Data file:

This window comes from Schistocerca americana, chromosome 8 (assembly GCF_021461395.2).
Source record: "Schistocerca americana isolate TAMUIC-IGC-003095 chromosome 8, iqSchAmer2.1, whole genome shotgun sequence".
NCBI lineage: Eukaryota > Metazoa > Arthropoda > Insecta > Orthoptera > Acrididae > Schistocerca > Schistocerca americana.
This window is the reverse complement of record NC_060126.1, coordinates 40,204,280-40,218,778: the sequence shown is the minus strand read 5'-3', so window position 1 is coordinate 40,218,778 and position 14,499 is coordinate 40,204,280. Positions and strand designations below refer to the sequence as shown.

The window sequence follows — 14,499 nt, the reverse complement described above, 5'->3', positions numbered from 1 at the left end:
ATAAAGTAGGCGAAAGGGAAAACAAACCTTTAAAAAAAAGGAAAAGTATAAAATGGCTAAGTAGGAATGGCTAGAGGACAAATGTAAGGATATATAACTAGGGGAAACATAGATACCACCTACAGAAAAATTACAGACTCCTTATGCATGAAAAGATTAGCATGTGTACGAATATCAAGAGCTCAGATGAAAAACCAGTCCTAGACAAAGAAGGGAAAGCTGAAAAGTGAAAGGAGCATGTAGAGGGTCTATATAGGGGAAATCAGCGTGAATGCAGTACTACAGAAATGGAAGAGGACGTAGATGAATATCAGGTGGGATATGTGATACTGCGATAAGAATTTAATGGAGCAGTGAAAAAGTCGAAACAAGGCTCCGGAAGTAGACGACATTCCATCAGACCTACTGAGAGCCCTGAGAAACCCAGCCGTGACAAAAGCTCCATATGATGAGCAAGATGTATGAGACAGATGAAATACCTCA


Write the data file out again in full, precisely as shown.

This window comes from Schistocerca americana, chromosome 8 (assembly GCF_021461395.2).
Source record: "Schistocerca americana isolate TAMUIC-IGC-003095 chromosome 8, iqSchAmer2.1, whole genome shotgun sequence".
NCBI lineage: Eukaryota > Metazoa > Arthropoda > Insecta > Orthoptera > Acrididae > Schistocerca > Schistocerca americana.
This window is the reverse complement of record NC_060126.1, coordinates 40,204,280-40,218,778: the sequence shown is the minus strand read 5'-3', so window position 1 is coordinate 40,218,778 and position 14,499 is coordinate 40,204,280. Positions and strand designations below refer to the sequence as shown.

The window sequence follows — 14,499 nt, the reverse complement described above, 5'->3', positions numbered from 1 at the left end:
ATAAAGTAGGCGAAAGGGAAAACAAACCTTTAAAAAAAAGGAAAAGTATAAAATGGCTAAGTAGGAATGGCTAGAGGACAAATGTAAGGATATATAACTAGGGGAAACATAGATACCACCTACAGAAAAATTACAGACTCCTTATGCATGAAAAGATTAGCATGTGTACGAATATCAAGAGCTCAGATGAAAAACCAGTCCTAGACAAAGAAGGGAAAGCTGAAAAGTGAAAGGAGCATGTAGAGGGTCTATATAGGGGAAATCAGCGTGAATGCAGTACTACAGAAATGGAAGAGGACGTAGATGAATATCAGGTGGGATATGTGATACTGCGATAAGAATTTAATGGAGCAGTGAAAAAGTCGAAACAAGGCTCCGGAAGTAGACGACATTCCATCAGACCTACTGAGAGCCCTGAGAAACCCAGCCGTGACAAAAGCTCCATATGATGAGCAAGATGTATGAGACAGATGAAATACCTCA